The easiest way to see where you can cut back is by drafting a budget.
A budget should show you how much you’re spending and where you might be able to save money. A thorough budget, for instance, will include your essential costs, such as rent, bills and food. Subtract this amount from your income and the difference can be put towards a deposit. Cut back on the non-essential spending and you’ll be able to fast-track your savings. If you’re not sure where your money is spent, check out ASIC’S Money Smart TrackMySPEND app for a month to see where you are spending your cash.
Be careful not cut all your fun from your budget. Doing this will make it harder to your budget. The reason many budgets fail is that they are unrealistic. Set some smaller savings milestones and reward yourself when you achieve them.
Also don’t forget if you can save a deposit worth more than 20% of the value of your property you generally are not be required to paying Lenders Mortgage Insurance (LMI). LMI is generally charged by a lender if your deposit, is less than 20 per cent of the value of the property.
LMI enables lenders such as a bank or a credit union to lend you a larger percentage of the purchase price. The cost of LMI can be included either upfront or in your loan repayments so that it’s spread out over the term of the loan.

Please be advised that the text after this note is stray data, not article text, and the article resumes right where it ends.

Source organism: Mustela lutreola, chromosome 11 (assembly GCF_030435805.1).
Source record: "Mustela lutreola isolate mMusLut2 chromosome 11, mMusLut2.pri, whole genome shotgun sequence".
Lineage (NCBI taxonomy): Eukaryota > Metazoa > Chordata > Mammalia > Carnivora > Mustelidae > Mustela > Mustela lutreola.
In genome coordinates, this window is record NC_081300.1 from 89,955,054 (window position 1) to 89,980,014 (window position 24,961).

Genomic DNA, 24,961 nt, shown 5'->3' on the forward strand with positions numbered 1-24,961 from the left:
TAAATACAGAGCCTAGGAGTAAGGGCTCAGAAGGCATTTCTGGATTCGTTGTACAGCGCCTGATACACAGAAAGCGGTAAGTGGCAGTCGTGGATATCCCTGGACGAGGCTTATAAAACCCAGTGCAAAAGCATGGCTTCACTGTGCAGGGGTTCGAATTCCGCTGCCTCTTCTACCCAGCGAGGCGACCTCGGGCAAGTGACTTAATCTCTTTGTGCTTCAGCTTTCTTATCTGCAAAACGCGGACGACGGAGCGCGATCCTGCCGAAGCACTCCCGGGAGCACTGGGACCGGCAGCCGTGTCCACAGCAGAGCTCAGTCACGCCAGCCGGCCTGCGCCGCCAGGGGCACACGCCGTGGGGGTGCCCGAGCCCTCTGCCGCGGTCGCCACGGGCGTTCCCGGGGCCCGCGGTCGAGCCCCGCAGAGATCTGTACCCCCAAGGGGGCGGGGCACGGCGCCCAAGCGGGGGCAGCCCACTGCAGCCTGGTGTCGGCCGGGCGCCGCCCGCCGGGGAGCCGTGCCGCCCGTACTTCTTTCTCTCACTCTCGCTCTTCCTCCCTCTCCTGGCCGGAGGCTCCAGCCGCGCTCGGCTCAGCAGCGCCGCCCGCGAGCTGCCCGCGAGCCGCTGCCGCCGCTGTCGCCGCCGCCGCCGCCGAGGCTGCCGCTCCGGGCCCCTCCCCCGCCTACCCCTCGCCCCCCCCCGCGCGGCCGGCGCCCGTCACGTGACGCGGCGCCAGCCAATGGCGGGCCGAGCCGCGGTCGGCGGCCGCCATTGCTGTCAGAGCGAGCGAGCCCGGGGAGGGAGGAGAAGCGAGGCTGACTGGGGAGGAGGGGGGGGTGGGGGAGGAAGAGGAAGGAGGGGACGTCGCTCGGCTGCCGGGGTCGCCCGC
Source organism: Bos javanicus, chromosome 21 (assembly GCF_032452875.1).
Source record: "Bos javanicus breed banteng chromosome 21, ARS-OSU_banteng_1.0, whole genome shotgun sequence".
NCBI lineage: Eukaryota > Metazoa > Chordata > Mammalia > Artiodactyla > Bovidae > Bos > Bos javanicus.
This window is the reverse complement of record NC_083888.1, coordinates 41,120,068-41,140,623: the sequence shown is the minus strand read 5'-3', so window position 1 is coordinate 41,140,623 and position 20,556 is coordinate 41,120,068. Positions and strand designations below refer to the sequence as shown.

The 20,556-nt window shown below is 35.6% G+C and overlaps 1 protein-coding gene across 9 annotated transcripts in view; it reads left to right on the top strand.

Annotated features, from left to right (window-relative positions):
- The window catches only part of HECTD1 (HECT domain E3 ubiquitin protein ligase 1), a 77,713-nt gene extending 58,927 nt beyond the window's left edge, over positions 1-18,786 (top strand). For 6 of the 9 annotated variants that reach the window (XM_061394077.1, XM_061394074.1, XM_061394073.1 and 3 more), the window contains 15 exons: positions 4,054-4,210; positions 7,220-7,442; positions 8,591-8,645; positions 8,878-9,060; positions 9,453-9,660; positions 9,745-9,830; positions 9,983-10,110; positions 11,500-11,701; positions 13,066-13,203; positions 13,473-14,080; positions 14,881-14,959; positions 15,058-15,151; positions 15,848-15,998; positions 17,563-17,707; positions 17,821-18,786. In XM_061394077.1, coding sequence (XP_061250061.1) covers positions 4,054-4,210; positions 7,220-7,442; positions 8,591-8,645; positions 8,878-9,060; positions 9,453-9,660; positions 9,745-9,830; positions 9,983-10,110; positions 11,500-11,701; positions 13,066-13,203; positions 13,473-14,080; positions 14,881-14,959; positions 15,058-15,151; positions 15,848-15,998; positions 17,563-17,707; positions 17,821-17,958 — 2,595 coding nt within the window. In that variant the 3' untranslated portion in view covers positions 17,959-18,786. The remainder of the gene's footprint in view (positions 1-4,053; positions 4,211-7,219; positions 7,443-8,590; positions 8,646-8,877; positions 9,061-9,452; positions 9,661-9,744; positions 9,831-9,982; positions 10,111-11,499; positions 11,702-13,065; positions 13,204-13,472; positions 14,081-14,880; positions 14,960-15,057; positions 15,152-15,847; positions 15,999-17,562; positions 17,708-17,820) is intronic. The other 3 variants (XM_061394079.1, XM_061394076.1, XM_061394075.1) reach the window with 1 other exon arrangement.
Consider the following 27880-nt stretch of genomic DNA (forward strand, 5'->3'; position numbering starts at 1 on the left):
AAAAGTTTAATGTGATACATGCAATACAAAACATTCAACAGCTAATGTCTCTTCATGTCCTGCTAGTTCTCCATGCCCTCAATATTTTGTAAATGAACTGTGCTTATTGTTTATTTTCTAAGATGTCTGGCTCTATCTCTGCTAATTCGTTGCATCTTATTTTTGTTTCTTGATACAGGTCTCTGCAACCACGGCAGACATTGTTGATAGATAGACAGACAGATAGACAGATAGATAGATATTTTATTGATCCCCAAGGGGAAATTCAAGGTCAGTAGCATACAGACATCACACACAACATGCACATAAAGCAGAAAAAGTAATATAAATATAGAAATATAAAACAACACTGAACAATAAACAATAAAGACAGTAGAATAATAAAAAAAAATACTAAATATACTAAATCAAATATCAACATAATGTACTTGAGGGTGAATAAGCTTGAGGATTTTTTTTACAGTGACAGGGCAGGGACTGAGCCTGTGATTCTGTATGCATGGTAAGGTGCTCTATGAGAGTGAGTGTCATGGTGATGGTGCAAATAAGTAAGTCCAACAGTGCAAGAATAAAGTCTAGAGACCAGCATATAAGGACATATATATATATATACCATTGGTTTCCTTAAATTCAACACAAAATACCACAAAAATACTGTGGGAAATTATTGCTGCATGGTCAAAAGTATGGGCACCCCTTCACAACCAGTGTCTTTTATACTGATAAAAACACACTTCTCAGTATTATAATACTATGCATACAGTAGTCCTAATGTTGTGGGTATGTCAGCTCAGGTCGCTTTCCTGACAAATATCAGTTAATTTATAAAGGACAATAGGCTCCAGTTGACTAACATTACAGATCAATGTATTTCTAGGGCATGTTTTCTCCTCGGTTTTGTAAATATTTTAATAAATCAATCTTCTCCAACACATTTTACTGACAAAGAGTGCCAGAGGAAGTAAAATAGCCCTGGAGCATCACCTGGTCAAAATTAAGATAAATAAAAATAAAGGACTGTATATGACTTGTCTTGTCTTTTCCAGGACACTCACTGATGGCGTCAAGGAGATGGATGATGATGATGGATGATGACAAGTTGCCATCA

It’s possible not be required to pay LMI by having a person who is willing to be the guarantor for your mortgage. Of course, the guarantors have to be confident that you’ll be able to meet your mortgage obligations before they provide the guarantee. Otherwise, if you default on your mortgage, they will be become responsible for repaying the loan.
In the 2017/18 financial year Australian Federal Budget, the Government announced a proposal to help first home buyers save towards a deposit. If the Government passes legislation to enable this proposal, you could consider building some of your deposit inside your superannuation. Visit the Budget website to find out more about the proposed First Home Super Saver scheme.
Let’s be realistic. Owning a mansion in Melbourne’s Toorak or a harbour frontage in Sydney’s Watsons Bay might be a bridge too far for most first home buyers.